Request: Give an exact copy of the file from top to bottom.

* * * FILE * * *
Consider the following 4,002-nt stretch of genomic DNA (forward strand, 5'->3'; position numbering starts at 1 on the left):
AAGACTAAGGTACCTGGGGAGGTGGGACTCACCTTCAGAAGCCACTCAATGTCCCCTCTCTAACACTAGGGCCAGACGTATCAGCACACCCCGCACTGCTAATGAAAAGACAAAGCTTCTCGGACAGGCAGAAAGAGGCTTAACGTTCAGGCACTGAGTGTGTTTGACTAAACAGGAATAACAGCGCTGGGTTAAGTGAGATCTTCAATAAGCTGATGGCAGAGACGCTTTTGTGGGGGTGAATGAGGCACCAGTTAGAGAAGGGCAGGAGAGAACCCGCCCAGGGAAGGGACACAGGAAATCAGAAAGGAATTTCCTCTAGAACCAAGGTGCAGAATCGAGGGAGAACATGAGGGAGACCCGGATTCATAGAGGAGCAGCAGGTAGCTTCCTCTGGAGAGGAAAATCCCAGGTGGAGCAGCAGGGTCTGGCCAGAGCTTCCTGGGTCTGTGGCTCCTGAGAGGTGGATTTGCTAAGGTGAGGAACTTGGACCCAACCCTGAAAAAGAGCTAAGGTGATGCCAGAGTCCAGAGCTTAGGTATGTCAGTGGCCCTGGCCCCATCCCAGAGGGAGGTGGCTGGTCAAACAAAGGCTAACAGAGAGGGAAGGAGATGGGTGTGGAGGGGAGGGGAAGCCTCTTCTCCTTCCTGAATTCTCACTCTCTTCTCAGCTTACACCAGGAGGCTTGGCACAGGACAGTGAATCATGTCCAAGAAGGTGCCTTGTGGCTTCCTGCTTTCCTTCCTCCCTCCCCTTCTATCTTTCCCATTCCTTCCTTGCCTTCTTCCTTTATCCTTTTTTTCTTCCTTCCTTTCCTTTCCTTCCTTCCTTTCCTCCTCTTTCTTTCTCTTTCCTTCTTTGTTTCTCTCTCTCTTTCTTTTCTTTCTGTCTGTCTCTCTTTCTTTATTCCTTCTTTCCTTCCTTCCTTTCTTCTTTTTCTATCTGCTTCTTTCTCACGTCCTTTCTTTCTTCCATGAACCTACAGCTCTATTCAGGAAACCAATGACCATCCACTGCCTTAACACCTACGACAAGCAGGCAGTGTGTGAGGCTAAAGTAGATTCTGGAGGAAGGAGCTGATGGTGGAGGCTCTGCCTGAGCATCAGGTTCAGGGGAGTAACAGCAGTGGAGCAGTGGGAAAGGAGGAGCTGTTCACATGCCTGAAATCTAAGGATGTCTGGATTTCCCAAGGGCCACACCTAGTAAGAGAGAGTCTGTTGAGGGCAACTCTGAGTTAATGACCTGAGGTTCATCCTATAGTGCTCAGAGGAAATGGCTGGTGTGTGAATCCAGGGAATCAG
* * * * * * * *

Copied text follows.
Consider the following 4,002-nt stretch of genomic DNA (forward strand, 5'->3'; position numbering starts at 1 on the left):
AAGACTAAGGTACCTGGGGAGGTGGGACTCACCTTCAGAAGCCACTCAATGTCCCCTCTCTAACACTAGGGCCAGACGTATCAGCACACCCCGCACTGCTAATGAAAAGACAAAGCTTCTCGGACAGGCAGAAAGAGGCTTAACGTTCAGGCACTGAGTGTGTTTGACTAAACAGGAATAACAGCGCTGGGTTAAGTGAGATCTTCAATAAGCTGATGGCAGAGACGCTTTTGTGGGGGTGAATGAGGCACCAGTTAGAGAAGGGCAGGAGAGAACCCGCCCAGGGAAGGGACACAGGAAATCAGAAAGGAATTTCCTCTAGAACCAAGGTGCAGAATCGAGGGAGAACATGAGGGAGACCCGGATTCATAGAGGAGCAGCAGGTAGCTTCCTCTGGAGAGGAAAATCCCAGGTGGAGCAGCAGGGTCTGGCCAGAGCTTCCTGGGTCTGTGGCTCCTGAGAGGTGGATTTGCTAAGGTGAGGAACTTGGACCCAACCCTGAAAAAGAGCTAAGGTGATGCCAGAGTCCAGAGCTTAGGTATGTCAGTGGCCCTGGCCCCATCCCAGAGGGAGGTGGCTGGTCAAACAAAGGCTAACAGAGAGGGAAGGAGATGGGTGTGGAGGGGAGGGGAAGCCTCTTCTCCTTCCTGAATTCTCACTCTCTTCTCAGCTTACACCAGGAGGCTTGGCACAGGACAGTGAATCATGTCCAAGAAGGTGCCTTGTGGCTTCCTGCTTTCCTTCCTCCCTCCCCTTCTATCTTTCCCATTCCTTCCTTGCCTTCTTCCTTTATCCTTTTTTTCTTCCTTCCTTTCCTTTCCTTCCTTCCTTTCCTCCTCTTTCTTTCTCTTTCCTTCTTTGTTTCTCTCTCTCTTTCTTTTCTTTCTGTCTGTCTCTCTTTCTTTATTCCTTCTTTCCTTCCTTCCTTTCTTCTTTTTCTATCTGCTTCTTTCTCACGTCCTTTCTTTCTTCCATGAACCTACAGCTCTATTCAGGAAACCAATGACCATCCACTGCCTTAACACCTACGACAAGCAGGCAGTGTGTGAGGCTAAAGTAGATTCTGGAGGAAGGAGCTGATGGTGGAGGCTCTGCCTGAGCATCAGGTTCAGGGGAGTAACAGCAGTGGAGCAGTGGGAAAGGAGGAGCTGTTCACATGCCTGAAATCTAAGGATGTCTGGATTTCCCAAGGGCCACACCTAGTAAGAGAGAGTCTGTTGAGGGCAACTCTGAGTTAATGACCTGAGGTTCATCCTATAGTGCTCAGAGGAAATGGCTGGTGTGTGAATCCAGGGAATCAG